We're all in the same boat, so when we're not working, we're just like everyone else -- a new cocktail regimen, kids to occupy, time to fill. Fortunately, we live in an age of technological wonder, so we have a few advantages over our ancestors who had to read books and play bridge. Not that there's anything wrong with those things. We've been playing a lot of board games too. But here are some ways to use the digital world for connection and fun.
If you have a Netflix subscription, did you know you can watch a movie at the exact same time as someone else (or lots of other people), and also do a group chat at the same time? Start a weekly movie night with family or friends. It only works on the Chrome browser on a computer (not iPad or Phone or a TV, though you could maybe use AirPlay to show your screen on your TV if you have an Apple TV). Free.
This is a lot like Netflix Party, except that it works with more services: Amazon Prime, HBO, Hulu, Netflix, Vimeo, or YouTube, and everyone watching needs to have an account on that service. TwoSeven's also a little flaky. But when it works, it even lets you video chat alongside your movie. It works with Firefox or Chrome browsers. Free, but we invite you to consider donating $3/month on their Patreon page.
Other movie-watching services are detailed and kept up to date in this article at The Verge: How to watch movies with friends online
We have been playing Jackbox games with our family -- they are online games that appear on your TV, and everyone plays their part via their cell phone. You can play it by adding the app on your Apple TV 4th generation or later, or by playing on your computer and possibly using AirPlay to put it up on the big screen. There are several different kinds of games, ranging from trivia to joke writing to identifying personality traits of the other players. Our favorite is Drawful, where each player has to draw something on his or her phone, and then that drawing gets shown to everybody else, and everybody else guesses what the drawing is supposed to be. Drawful is on sale for only $5, or you can get a “party pack” that has multiple games for $12-$20.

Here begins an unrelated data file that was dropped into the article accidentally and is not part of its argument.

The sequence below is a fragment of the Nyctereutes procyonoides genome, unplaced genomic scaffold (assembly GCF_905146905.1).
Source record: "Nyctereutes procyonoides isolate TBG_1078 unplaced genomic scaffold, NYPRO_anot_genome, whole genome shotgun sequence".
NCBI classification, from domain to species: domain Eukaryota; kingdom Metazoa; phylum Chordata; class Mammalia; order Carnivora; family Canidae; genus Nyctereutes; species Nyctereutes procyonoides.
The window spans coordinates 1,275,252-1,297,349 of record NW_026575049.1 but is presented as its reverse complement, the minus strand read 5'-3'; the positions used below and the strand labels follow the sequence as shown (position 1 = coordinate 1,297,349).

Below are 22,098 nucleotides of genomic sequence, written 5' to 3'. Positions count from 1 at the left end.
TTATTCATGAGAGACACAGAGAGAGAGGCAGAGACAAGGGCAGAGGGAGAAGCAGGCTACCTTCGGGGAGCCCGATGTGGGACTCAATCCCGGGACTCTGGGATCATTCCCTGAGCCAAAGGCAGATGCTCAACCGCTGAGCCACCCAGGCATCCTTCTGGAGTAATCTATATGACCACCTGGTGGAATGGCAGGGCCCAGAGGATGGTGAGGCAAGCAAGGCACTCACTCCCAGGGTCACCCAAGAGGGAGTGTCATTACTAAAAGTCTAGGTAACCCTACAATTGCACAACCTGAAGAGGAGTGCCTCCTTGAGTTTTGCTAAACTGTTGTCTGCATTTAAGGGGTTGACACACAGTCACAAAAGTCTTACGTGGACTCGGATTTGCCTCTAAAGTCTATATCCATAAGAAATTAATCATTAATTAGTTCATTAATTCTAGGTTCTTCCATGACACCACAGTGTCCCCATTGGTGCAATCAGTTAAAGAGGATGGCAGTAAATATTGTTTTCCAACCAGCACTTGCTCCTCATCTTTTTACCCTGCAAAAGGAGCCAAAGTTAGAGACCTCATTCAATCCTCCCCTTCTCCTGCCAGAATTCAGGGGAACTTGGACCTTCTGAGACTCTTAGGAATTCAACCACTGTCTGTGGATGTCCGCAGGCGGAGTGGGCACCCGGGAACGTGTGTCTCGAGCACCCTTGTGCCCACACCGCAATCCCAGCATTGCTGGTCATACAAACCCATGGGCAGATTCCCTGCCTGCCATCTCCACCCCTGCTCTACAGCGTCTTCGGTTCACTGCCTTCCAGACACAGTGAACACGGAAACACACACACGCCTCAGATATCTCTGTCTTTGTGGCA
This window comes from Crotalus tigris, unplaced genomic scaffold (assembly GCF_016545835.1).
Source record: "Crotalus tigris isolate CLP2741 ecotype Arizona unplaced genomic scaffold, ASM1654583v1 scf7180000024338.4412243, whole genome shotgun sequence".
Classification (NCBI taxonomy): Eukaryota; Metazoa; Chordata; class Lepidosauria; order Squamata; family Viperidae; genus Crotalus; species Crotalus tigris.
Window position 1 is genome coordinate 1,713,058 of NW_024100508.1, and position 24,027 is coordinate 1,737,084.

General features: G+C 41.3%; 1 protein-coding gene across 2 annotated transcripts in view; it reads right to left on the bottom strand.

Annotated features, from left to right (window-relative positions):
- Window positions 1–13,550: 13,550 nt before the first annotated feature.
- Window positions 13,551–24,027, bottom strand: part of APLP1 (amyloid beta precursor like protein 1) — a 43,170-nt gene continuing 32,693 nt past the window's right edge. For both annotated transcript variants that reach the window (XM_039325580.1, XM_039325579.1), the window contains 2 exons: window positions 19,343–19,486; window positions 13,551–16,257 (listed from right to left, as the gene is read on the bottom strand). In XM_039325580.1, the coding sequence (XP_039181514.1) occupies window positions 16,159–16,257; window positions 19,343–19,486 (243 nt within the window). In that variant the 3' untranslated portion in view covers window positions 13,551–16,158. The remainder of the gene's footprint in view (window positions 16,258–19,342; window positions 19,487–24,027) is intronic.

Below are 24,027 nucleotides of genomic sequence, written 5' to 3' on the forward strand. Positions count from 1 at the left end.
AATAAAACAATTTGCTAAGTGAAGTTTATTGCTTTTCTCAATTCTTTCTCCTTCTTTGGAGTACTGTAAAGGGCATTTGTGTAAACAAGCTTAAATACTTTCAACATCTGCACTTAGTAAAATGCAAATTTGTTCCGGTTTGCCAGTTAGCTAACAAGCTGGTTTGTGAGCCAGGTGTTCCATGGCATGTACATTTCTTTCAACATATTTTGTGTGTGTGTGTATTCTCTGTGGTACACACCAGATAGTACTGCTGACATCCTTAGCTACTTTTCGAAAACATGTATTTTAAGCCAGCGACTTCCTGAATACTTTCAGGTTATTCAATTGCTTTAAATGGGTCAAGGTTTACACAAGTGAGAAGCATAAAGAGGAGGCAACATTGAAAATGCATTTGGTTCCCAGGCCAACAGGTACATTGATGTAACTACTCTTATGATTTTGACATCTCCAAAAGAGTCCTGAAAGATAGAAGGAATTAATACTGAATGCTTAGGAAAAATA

Peloton is providing a free 90-day trial for their app (which you can use even without the stationary bike or treadmill). A few people we know are loving their daily rides and get motivated by having the trainers shout things at them. After the 90 days it’s $13/month. (If you want your own spinning bike, though, that costs more.)
There are also lots of exercise studios now doing Zoom classes, so check and see if your favorite yoga or pilates studio or gym is offering this!
Various sewing, knitting, quilting, and other craft stores are doing virtual weekly craft nights on Zoom. For example, Fancy Tiger Crafts in Denver has one on Tuesdays, and A Verb for Keeping Warm in Berkeley, CA is doing Fridays. And they are free (although you need to sign up in advance).
Check and see if your local craft store is doing anything similar.
Dance along to popular songs and get points for following the dance steps perfectly -- you need to download the special app on your phone, and hold the phone in your right hand while you dance, so the gyroscope in the phone knows if you’re doing the right moves or not. (It also works with XBox Kinect and similar systems, so you don't need your phone if you have one of those.) We danced with our nieces to “Into the Unknown,” “Uptown Funk”, Billie Eilish, and Ariana Grande. Available through your TV, Nintendo, Playstation, XBox, and other formats. $20.
Do you have any suggestions for amusing yourself while we're all at home? Let us know and we'll mention it in a future newsletter!